news:...
    > In article <EEPvc.13831$OI5.905@edtnps84>, martik@_nospam_telus.net
    > says...
    > > Common problem with the Canon A series. Check out the powershot forum at
    > > http://forums.powershot-a.com/

    >
    > Deja Vu all over again.


    No Brian, No, not others that have the same problem.... GASP! Could
    someone else other than
    you perchance have a opinion or fact that WAS legimitate and true contraire
    to your opinion??? Double GASP!
    The pink elephant has entered the building...
     
    Jim Spen, Jun 4, 2004
    #10
  11. In article <V7Rvc.878$>,
    says...
    > > > Common problem with the Canon A series. Check out the powershot forum at
    > > > http://forums.powershot-a.com/

    > >
    > > Deja Vu all over again.

    >
    > No Brian, No, not others that have the same problem.... GASP! Could
    > someone else other than you perchance have a opinion or fact that WAS legimitate and true contraire
    > to your opinion??? Double GASP!
    > The pink elephant has entered the building...


    No Jim, quite the opposite. The "problem" appears to be the same as it
    was before: lack of understanding of AiAF, poor test shots and ignorance
    of the fact that lenses wide open will be soft around the edges,
    especially the low-cost compact lenses used in point and shoot cameras.

    Opinions, no matter how many of them there are, do not constitute fact.
     
    Brian C. Baird, Jun 4, 2004
    #11
  12. Terence

    nixjunk Guest

    >Well I thought that the general consensus for dealing with "soft photos"
    >from some of the Canon A series cameras was to apply a small amount of
    >sharpening if desired. Am I wrong? And if I am not wrong, how is that not
    >trying to be helpful?
    >
    >
    >Ty
    >


    You need to become more knowledgeable about digital imaging and digital
    cameras.
     
    nixjunk, Jun 4, 2004
    #12
  13. Terence

    Jim Spen Guest

    "Brian C. Baird" <> wrote in message
    news:...
    > In article <V7Rvc.878$>,
    > says...
    > > > > Common problem with the Canon A series. Check out the powershot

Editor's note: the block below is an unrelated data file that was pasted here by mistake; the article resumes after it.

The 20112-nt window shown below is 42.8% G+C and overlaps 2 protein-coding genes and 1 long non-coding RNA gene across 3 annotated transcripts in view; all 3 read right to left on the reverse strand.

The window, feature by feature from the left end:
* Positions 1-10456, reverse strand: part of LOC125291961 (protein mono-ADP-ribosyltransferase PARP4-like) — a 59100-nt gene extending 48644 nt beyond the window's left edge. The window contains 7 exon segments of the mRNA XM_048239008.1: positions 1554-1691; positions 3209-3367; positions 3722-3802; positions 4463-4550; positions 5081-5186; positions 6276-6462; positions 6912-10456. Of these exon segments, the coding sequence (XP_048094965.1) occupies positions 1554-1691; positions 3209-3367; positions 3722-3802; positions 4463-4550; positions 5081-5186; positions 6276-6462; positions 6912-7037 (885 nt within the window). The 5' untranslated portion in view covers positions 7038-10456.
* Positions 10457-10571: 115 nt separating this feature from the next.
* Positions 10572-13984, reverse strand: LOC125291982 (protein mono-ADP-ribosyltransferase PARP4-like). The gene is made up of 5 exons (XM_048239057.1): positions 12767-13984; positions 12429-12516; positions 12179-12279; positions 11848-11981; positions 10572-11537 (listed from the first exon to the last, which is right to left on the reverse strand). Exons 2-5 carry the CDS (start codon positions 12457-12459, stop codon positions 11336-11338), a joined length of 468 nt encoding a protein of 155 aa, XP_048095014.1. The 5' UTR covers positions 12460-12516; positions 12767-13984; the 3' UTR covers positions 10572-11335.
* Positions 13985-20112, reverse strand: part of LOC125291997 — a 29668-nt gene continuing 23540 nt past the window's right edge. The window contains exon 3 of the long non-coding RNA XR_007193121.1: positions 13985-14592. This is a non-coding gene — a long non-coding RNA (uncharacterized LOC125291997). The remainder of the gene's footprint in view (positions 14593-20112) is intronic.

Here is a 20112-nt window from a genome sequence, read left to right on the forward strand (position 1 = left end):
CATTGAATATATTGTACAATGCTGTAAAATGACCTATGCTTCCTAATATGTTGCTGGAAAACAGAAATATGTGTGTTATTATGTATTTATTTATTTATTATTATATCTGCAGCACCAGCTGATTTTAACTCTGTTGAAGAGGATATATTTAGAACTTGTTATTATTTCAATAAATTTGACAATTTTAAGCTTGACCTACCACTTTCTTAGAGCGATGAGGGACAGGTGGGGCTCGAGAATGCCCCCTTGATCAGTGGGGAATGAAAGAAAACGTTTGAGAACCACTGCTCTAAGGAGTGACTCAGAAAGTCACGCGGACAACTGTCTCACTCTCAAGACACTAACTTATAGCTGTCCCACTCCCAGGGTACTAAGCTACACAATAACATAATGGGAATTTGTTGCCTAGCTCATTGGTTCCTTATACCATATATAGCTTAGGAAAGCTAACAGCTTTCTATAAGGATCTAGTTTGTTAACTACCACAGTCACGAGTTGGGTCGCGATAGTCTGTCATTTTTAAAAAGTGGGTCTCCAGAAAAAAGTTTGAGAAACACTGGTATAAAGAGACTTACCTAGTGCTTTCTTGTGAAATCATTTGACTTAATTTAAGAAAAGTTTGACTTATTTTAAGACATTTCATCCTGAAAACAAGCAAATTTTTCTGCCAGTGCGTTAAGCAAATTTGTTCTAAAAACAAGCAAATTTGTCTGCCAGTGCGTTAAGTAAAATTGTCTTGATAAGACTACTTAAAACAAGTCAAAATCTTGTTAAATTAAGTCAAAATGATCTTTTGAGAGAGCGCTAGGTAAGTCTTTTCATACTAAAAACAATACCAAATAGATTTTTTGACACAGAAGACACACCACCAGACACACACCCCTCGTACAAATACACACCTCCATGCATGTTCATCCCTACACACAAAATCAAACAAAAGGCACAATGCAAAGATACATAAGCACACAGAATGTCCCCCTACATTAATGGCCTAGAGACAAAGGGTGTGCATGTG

forum at
    > > > > http://forums.powershot-a.com/
    > > >
    > > > Deja Vu all over again.

    > >
    > > No Brian, No, not others that have the same problem.... GASP! Could
    > > someone else other than you perchance have a opinion or fact that WAS

    legimitate and true contraire
    > > to your opinion??? Double GASP!
    > > The pink elephant has entered the building...

    >
    > No Jim, quite the opposite. The "problem" appears to be the same as it
    > was before: lack of understanding of AiAF, poor test shots and ignorance
    > of the fact that lenses wide open will be soft around the edges,
    > especially the low-cost compact lenses used in point and shoot cameras.
    >
    > Opinions, no matter how many of them there are, do not constitute fact.


    It is not the opposite, a repeating question over and over, the SAME ONE...

    Brian, you don't even know the defination of a fact, here it is for you....

    Defination of Fact from Dictionary.com

    1.. Knowledge or information based on real occurrences: an account based
    on fact; a blur of fact and fancy. YES THIS WAS TESTED AND FOUND TO BE A
    REAL OCCURANCE BY MYSELF<<< MANY OTHERS AND PROFESSIONAL REVIEWERS>>>
    2.. Something demonstrated to exist or known to have existed: Genetic
    engineering is now a fact. That Chaucer was a real person is an undisputed
    fact.
    3.. A real occurrence; an event: had to prove the facts of the case. SAME
    AS ABOVE
    4.. Something believed to be true or real: a document laced with mistaken
    facts. MOST DEFINATELY
    5.. A thing that has been done, especially a crime: an accessory before
    the fact. NA

    And how do you know right away without any testing or seeing this persons
    camera that the problem lies with the
    AiAF or something else, that is FAR FROM A FACT or even a lnowledgable
    opinion because YOU DON"T KNOW
    FOR SURE SO HOW CAN YOU MISGUIDE PEOPLE WITH YOUR GUESSING AT THE PROBLEM.

    UNREAL...
     
    Jim Spen, Jun 4, 2004
    #13
  14. I agree with you. I've got a long way to go.

    Ty

    "nixjunk" <> wrote in message
    news:...
    > >Well I thought that the general consensus for dealing with "soft photos"
    > >from some of the Canon A series cameras was to apply a small amount of
    > >sharpening if desired. Am I wrong? And if I am not wrong, how is that not
    > >trying to be helpful?
    > >
    > >
    > >Ty
    > >

    >
    > You need to become more knowledgeable about digital imaging and digital
    > cameras.
    >
    >
     
    Tyrone Jackson, Jun 4, 2004
    #14
  15. In article <97Zvc.21235$>,
    says...
    > 1.. Knowledge or information based on real occurrences: an account based
    > on fact; a blur of fact and fancy. YES THIS WAS TESTED AND FOUND TO BE A
    > REAL OCCURANCE BY MYSELF<<< MANY OTHERS AND PROFESSIONAL REVIEWERS>>>


    Which doesn't mean squat.

    Jim, get yourself under control. You're not objective, and you never
    have been in this matter. Because I happen to disagree with your
    conclusions, you have taken a course of personal attacks against me with
    a tone I do not appreciate. I think you need to rethink your attachment